Why Gold? Why Now?

In 1971, President Richard Nixon took the U.S. dollar off the gold standard. The result? Savers became losers, and debtors became winners. When the U.S. dollar stopped being real money and when governments print money, savings lose value.

When President Nixon took the U.S. dollar off the gold standard, the U.S. dollar became fake money. Taking a brief look back at the history of modern money, it’s easy to understand why the 1971 change was so important.

After World War I, Germany’s monetary system collapsed. While there were many reasons for this, one was because the German government was allowed to print money at will. The flood of money that resulted caused uncontrolled inflation. There were more marks, but they bought less and less. In 1913, a pair of shoes cost 13 marks. By 1923, that same pair of shoes was 32 trillion marks!

As inflation increased, the savings of the middle class was wiped out. With their savings gone, the middle class demanded new leadership. Adolf Hitler was elected Chancellor of Germany in 1933 and, as we know, World War II and the murder of millions of Jews followed.

In the closing days of World War II, the Bretton Woods System was put in place to stabilize the world’s currencies. This was a quasi-gold standard, which meant currencies were backed by gold. The system worked fine until the 1960s when the U.S. began importing Volkswagens from Germany and Toyotas from Japan. Suddenly the U.S. was importing more than it was exporting and gold was leaving our country.

In order to stop the loss of gold, President Nixon ended the Bretton Woods System in 1971 and the U.S. dollar replaced gold as the world’s currency. Never in the history of the world had one nation’s fiat currency been the world’s money.

To better understand this, my rich dad had me look up the following definitions in the dictionary.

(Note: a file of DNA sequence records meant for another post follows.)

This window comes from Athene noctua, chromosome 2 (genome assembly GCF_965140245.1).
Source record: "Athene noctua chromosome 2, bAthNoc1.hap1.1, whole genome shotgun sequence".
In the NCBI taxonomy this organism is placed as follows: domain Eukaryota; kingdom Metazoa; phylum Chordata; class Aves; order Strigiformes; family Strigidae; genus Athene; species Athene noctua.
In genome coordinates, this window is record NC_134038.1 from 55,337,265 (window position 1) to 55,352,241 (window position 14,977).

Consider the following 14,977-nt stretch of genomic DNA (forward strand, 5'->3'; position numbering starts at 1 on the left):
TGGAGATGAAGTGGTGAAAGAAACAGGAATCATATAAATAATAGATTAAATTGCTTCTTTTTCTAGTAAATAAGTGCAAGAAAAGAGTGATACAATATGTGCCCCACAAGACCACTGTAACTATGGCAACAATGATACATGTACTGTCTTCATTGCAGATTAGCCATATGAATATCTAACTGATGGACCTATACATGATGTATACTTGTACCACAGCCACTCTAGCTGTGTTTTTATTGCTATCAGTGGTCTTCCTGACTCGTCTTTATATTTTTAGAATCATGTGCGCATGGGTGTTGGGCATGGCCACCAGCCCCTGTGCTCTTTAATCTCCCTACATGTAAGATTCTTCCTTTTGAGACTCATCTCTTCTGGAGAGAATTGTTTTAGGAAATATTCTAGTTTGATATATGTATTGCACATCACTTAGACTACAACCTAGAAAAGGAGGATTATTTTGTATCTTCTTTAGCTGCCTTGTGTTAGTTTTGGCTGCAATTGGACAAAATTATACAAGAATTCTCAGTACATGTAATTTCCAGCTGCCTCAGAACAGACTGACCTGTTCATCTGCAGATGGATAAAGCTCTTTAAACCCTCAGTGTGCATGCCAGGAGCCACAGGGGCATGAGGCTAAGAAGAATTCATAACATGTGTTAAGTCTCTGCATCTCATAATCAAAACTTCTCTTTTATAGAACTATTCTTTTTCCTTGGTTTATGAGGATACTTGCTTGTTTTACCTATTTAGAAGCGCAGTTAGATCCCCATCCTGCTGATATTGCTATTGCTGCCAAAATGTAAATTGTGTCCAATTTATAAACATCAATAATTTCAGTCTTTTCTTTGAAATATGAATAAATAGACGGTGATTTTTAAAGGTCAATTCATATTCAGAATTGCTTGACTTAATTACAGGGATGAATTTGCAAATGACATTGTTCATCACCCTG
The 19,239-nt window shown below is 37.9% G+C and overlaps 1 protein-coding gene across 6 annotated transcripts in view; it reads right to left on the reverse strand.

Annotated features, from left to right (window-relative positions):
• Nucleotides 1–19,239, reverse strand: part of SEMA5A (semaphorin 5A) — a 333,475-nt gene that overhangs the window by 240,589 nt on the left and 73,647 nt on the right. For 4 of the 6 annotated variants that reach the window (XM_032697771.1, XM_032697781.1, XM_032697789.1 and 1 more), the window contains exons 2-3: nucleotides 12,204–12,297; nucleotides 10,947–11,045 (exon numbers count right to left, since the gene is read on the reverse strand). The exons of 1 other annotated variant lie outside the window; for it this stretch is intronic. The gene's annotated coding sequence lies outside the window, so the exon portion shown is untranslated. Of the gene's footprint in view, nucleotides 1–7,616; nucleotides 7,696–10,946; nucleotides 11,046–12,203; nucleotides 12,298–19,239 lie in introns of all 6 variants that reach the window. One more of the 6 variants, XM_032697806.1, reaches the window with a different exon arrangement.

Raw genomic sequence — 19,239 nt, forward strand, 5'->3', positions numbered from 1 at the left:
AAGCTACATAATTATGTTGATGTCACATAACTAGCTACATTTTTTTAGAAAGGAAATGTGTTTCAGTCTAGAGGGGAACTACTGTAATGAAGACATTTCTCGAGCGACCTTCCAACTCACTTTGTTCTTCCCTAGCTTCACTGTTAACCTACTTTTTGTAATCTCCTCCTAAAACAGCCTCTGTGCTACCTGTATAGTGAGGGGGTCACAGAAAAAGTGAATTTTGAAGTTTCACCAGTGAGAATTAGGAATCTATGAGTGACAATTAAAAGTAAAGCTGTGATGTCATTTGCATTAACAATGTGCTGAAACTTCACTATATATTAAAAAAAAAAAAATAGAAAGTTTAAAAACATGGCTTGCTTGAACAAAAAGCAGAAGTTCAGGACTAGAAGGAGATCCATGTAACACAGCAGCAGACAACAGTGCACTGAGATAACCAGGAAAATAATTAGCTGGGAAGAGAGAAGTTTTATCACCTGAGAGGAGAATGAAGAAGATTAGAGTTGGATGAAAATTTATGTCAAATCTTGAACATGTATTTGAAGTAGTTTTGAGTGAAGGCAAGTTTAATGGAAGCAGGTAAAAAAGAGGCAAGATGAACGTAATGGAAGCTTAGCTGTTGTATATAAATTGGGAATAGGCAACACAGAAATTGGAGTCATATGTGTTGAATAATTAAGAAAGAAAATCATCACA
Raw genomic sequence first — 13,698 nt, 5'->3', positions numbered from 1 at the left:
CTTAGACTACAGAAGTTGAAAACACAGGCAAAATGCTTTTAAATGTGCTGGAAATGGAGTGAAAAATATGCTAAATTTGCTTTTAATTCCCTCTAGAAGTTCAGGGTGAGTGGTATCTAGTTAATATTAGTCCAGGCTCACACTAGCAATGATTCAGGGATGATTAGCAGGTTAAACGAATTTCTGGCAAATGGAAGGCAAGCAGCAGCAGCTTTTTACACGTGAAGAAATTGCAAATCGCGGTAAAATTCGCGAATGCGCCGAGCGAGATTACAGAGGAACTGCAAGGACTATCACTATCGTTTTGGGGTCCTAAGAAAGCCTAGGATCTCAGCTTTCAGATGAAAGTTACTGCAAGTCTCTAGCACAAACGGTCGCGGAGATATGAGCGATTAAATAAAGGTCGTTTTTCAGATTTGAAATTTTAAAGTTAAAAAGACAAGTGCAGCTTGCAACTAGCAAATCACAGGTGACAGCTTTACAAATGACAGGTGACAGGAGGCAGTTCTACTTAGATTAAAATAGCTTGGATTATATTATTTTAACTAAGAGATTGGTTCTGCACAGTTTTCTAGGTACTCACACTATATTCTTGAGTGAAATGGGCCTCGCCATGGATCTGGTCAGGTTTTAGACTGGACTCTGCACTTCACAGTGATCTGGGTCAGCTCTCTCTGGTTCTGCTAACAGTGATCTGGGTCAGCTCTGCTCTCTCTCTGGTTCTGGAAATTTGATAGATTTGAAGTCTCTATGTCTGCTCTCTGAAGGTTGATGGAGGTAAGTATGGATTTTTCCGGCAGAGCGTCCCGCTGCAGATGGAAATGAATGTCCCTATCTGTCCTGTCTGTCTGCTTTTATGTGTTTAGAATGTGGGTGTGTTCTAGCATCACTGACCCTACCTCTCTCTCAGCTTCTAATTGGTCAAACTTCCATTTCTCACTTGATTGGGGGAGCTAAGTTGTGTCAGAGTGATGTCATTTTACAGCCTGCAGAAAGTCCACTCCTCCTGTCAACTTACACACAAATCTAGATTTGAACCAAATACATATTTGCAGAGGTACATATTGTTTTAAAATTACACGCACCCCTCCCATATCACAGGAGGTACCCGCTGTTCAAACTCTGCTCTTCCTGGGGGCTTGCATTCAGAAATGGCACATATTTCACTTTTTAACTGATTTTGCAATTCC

“Fiat money: money (as paper money) not convertible into coin or specie of equivalent value.”

The words “not convertible into coin” bothered me. So, my rich dad, had me look up the word: “fiat.”

“Fiat: a command or act of will that creates something without or as if without further effort.”

Looking up at my rich dad I asked, “Does this mean money can be created out of thin air?”

Nodding his head, my rich dad said, “Germany did it and now we are doing it. That’s why savers are losers.” He added. “I fought in France during World War II. That’s why I never forget that it was after the middle class lost their savings that Hitler came to power. People do irrational things when they lose their money.”

Most economists would disagree with my rich dad’s correlation between the loss of savings and Hitler. It may not be an accurate lesson, but it’s one I never forgot.

Gold Standard Formula

Since 1973, I have been on my own gold and silver standard. I save gold and silver, not government money. 

The best formula for staying out of “the device” is to do as Jim Rickards suggests: keep your day job and 401(k), buy gold and silver coins and keep them in a safe outside the banks. Rickards also recommends keeping some cash outside the banks. Kim and I do both.

Always remember, gold and silver were here when the Earth was formed, and gold and silver will be here when we are all gone.

Regards,

Robert Kiyosaki

Robert Kiyosaki
Editor, Rich Dad Poor Dad Daily

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Robert Kiyosaki

Robert Kiyosaki, author of bestseller Rich Dad Poor Dad as well as 25 others financial guide books, has spent his career working as a financial educator, entrepreneur, successful investor, real estate mogul, and motivational speaker, all while running the Rich Dad Company.